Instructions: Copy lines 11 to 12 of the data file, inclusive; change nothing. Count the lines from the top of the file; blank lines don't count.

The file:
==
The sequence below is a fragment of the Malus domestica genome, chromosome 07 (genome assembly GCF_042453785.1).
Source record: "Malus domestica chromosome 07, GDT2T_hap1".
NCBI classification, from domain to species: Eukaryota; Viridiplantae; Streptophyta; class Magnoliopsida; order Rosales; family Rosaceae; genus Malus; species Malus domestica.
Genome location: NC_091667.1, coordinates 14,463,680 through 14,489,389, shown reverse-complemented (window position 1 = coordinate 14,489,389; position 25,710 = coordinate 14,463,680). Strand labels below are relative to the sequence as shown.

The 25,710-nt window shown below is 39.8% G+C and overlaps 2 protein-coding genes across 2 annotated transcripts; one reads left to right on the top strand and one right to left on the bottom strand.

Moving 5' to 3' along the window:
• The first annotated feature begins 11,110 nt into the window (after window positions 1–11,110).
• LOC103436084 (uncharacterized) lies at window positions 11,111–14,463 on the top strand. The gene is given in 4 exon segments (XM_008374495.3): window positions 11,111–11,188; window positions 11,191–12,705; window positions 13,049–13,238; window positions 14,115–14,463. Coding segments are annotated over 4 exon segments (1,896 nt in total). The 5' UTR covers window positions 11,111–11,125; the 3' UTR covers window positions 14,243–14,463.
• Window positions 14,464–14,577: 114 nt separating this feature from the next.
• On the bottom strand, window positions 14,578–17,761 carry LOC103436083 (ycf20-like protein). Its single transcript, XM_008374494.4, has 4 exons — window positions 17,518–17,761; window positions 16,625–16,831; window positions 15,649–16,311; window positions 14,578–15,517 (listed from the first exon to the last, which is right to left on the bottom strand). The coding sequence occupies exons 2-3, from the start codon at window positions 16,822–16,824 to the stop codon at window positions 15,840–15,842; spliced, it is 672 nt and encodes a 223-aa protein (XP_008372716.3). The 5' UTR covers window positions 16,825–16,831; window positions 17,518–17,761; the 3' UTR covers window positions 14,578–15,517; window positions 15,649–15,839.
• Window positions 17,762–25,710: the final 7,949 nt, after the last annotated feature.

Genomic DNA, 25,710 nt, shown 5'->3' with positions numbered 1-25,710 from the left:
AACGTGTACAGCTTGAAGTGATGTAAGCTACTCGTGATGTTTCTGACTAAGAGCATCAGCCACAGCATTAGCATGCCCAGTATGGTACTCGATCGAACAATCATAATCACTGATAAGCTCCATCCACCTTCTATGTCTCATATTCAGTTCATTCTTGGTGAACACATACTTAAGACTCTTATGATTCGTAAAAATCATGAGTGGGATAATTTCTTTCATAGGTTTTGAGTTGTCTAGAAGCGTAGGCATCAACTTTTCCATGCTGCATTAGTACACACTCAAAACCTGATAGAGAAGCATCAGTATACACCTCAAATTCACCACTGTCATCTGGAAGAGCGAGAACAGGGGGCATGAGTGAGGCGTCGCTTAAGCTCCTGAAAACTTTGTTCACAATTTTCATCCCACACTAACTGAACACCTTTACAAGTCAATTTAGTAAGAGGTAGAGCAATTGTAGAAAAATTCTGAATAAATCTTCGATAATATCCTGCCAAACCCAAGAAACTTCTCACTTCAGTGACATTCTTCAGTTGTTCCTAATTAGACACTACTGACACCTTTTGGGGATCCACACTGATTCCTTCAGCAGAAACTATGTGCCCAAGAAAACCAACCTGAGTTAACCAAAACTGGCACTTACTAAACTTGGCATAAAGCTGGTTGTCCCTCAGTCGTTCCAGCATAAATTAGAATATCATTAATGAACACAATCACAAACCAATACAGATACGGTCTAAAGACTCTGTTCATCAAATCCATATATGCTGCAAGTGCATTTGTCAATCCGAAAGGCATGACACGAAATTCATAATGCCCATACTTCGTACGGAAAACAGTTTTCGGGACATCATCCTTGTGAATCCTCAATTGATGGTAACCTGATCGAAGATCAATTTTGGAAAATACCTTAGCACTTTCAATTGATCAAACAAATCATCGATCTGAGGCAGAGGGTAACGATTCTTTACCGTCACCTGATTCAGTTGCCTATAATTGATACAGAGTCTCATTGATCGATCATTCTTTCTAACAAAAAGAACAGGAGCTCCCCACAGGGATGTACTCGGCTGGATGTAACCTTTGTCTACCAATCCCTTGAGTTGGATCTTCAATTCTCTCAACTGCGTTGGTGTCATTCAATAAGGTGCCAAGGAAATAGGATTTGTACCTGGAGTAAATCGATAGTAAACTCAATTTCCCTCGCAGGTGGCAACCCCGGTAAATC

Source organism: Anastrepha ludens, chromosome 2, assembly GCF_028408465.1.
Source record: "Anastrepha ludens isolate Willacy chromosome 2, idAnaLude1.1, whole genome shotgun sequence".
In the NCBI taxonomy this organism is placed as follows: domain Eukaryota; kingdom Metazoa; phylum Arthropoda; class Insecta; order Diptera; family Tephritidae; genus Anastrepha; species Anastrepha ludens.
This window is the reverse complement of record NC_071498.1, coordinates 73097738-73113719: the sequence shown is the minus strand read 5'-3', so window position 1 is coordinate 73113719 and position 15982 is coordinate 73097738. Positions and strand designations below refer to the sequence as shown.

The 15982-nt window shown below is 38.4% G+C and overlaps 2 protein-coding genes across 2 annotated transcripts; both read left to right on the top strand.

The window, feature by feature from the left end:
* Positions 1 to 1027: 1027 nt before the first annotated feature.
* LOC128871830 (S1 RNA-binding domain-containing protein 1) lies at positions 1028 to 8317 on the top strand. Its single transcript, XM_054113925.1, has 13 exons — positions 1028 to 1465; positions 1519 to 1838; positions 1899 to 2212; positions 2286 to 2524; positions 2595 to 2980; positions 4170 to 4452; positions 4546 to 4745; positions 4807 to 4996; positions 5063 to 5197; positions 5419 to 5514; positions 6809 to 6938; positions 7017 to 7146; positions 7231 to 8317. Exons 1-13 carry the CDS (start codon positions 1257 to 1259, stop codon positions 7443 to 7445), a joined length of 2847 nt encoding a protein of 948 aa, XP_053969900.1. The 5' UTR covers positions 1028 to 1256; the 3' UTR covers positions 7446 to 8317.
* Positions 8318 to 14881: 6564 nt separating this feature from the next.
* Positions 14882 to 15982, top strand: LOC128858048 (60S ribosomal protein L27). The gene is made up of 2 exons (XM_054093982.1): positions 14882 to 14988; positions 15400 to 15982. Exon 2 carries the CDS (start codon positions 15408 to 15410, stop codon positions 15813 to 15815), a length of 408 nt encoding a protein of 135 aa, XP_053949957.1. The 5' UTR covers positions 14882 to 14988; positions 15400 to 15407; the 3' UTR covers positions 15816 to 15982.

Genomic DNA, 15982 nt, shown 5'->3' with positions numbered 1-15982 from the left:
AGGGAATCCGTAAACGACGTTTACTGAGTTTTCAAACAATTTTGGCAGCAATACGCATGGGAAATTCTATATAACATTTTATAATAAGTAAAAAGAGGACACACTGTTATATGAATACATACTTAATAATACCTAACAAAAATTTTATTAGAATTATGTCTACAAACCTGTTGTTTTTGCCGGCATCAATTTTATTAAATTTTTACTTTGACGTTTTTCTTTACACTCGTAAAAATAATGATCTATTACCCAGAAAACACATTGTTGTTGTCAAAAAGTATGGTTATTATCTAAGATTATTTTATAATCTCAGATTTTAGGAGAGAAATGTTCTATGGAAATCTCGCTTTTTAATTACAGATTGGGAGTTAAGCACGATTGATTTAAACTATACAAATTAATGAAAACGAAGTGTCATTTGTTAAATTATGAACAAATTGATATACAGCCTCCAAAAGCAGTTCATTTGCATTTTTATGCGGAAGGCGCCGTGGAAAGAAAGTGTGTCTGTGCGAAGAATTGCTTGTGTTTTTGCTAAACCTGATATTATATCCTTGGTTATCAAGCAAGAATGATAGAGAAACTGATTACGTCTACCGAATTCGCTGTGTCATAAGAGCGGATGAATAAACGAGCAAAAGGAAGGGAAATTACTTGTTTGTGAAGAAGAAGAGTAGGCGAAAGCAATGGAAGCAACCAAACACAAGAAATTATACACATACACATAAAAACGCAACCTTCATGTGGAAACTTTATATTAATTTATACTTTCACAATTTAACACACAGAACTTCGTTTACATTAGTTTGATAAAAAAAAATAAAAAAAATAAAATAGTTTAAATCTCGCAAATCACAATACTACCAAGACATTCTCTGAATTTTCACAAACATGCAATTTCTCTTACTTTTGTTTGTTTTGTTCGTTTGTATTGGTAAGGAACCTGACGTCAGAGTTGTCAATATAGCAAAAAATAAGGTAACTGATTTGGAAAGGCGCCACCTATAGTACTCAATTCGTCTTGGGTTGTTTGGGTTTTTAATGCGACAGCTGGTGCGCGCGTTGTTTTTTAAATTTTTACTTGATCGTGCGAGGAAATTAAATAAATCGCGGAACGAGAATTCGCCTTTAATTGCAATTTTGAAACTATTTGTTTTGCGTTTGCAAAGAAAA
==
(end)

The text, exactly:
• Window positions 17,762–25,710: the final 7,949 nt, after the last annotated feature.

Genomic DNA, 25,710 nt, shown 5'->3' with positions numbered 1-25,710 from the left: